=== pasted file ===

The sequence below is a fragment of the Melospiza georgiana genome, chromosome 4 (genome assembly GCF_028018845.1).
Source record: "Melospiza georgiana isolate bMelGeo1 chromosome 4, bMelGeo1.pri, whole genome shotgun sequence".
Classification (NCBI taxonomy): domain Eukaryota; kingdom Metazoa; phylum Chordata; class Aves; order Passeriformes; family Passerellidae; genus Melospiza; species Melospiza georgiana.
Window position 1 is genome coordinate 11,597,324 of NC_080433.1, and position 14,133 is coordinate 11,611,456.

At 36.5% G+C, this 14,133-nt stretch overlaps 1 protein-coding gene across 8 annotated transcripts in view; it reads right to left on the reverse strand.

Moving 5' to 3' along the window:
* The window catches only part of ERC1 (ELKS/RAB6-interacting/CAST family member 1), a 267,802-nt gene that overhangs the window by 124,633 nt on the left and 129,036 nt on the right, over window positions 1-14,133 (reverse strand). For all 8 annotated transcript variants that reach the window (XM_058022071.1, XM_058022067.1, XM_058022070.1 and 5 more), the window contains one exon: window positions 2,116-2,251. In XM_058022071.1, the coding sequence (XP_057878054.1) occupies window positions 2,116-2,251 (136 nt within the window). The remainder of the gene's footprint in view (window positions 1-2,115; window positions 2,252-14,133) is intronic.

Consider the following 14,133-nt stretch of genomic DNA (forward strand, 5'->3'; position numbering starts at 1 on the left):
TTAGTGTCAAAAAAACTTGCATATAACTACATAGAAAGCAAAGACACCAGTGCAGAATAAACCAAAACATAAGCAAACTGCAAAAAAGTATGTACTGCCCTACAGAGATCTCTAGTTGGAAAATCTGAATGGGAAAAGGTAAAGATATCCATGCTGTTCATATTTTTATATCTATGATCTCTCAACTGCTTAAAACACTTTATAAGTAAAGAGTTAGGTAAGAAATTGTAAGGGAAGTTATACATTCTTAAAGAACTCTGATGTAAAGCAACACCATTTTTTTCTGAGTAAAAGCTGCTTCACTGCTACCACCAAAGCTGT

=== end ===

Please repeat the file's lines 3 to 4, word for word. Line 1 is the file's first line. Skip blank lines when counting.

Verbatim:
Classification (NCBI taxonomy): domain Eukaryota; kingdom Metazoa; phylum Chordata; class Aves; order Passeriformes; family Passerellidae; genus Melospiza; species Melospiza georgiana.
Window position 1 is genome coordinate 11,597,324 of NC_080433.1, and position 14,133 is coordinate 11,611,456.